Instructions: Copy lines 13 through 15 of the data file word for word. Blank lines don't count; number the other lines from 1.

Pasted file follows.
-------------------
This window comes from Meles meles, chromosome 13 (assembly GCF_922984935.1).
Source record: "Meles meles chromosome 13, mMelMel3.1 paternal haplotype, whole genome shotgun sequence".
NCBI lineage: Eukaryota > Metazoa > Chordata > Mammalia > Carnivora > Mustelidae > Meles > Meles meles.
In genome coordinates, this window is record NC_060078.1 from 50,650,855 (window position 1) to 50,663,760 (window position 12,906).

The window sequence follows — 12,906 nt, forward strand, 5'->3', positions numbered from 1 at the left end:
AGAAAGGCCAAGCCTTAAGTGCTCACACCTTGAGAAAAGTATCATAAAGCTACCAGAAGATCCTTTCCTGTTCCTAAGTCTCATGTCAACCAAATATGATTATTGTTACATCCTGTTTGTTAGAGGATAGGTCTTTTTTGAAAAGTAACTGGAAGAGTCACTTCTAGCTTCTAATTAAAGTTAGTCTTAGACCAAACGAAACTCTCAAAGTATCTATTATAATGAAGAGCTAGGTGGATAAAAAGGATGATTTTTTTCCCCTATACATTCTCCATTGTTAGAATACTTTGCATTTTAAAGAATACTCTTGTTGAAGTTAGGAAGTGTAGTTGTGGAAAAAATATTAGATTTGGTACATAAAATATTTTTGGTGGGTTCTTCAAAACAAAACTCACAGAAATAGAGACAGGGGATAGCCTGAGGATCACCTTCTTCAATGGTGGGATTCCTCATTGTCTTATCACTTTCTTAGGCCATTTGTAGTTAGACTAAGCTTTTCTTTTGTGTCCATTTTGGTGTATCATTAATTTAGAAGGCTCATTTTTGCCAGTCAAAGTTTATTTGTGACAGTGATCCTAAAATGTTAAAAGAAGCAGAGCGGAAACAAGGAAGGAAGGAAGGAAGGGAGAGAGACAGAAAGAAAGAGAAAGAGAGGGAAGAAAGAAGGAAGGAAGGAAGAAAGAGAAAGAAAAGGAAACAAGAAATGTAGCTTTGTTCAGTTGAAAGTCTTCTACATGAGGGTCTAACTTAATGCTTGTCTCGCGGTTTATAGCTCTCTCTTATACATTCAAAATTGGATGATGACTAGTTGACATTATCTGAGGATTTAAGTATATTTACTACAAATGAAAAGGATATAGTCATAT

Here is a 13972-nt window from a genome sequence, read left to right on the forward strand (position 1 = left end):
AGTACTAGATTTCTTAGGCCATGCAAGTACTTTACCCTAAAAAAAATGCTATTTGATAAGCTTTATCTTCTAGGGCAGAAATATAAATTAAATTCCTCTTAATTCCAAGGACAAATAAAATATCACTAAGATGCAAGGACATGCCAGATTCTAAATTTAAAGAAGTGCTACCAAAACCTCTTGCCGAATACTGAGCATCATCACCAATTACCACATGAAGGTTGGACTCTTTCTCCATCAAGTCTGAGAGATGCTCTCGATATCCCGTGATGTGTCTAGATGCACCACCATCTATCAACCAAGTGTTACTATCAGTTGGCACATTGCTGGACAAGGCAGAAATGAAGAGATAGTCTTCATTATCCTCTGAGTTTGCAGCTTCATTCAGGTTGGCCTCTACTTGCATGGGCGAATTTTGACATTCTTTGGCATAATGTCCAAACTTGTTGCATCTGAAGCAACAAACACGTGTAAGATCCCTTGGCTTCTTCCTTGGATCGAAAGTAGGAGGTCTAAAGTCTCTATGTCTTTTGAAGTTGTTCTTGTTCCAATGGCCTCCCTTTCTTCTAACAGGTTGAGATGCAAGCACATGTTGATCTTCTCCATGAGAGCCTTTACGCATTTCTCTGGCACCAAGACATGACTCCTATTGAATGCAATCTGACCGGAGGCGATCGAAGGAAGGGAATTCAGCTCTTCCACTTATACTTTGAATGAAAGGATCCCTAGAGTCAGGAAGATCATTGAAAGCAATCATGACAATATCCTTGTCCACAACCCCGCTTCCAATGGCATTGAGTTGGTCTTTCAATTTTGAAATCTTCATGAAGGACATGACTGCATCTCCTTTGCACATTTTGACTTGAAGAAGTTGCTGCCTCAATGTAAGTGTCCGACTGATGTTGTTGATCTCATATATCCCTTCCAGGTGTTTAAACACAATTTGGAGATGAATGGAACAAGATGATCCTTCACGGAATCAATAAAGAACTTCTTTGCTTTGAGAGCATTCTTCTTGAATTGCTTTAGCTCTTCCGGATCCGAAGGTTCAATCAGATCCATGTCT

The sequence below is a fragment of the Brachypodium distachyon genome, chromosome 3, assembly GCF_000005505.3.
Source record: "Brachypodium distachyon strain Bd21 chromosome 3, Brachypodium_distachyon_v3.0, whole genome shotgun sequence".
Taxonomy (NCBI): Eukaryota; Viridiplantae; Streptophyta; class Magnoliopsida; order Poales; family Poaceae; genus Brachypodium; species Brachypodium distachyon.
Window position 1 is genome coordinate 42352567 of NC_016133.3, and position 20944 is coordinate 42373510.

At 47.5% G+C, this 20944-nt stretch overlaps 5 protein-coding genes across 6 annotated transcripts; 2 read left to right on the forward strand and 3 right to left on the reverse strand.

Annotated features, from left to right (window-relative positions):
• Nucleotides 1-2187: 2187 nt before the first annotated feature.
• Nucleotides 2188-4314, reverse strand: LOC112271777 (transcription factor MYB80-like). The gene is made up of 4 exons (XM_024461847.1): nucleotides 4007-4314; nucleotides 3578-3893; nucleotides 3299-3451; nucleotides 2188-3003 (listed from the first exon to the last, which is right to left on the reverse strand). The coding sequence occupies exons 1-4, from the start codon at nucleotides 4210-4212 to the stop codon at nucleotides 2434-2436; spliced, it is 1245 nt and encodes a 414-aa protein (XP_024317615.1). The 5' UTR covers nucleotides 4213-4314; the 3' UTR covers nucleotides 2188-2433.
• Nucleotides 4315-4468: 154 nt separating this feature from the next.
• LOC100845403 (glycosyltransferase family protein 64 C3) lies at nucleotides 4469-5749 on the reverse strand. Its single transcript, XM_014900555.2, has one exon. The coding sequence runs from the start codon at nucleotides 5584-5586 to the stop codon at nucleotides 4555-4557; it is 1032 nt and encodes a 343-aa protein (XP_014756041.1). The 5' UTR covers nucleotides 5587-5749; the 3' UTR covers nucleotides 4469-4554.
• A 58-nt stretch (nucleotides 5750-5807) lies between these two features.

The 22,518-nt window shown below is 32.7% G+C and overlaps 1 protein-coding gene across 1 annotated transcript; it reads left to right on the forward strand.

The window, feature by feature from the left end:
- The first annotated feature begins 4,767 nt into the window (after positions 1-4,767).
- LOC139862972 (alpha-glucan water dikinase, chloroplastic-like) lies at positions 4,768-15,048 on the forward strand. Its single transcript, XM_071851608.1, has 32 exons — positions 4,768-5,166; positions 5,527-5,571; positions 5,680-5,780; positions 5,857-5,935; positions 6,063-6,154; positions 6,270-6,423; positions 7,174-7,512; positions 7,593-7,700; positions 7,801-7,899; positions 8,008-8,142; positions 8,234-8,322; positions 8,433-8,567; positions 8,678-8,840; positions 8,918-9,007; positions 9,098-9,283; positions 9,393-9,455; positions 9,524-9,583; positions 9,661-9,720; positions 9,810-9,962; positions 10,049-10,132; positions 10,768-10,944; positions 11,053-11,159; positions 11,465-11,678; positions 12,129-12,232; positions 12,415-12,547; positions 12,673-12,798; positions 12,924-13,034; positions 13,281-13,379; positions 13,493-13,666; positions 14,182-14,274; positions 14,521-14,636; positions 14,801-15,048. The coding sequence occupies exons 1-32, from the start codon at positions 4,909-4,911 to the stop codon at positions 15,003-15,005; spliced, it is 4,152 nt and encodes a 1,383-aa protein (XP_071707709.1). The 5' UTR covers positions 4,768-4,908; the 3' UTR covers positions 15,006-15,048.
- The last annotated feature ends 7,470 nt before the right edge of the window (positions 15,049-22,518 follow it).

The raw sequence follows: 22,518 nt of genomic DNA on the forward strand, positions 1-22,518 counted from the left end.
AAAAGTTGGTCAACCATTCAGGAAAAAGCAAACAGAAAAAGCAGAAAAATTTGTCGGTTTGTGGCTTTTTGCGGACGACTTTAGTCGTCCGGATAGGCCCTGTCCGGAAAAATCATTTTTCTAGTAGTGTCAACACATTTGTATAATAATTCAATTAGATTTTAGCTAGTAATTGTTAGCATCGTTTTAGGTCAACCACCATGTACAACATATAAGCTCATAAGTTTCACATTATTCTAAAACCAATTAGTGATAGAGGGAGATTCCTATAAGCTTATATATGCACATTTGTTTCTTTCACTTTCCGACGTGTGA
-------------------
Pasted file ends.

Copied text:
At 47.5% G+C, this 20944-nt stretch overlaps 5 protein-coding genes across 6 annotated transcripts; 2 read left to right on the forward strand and 3 right to left on the reverse strand.

Annotated features, from left to right (window-relative positions):
• Nucleotides 1-2187: 2187 nt before the first annotated feature.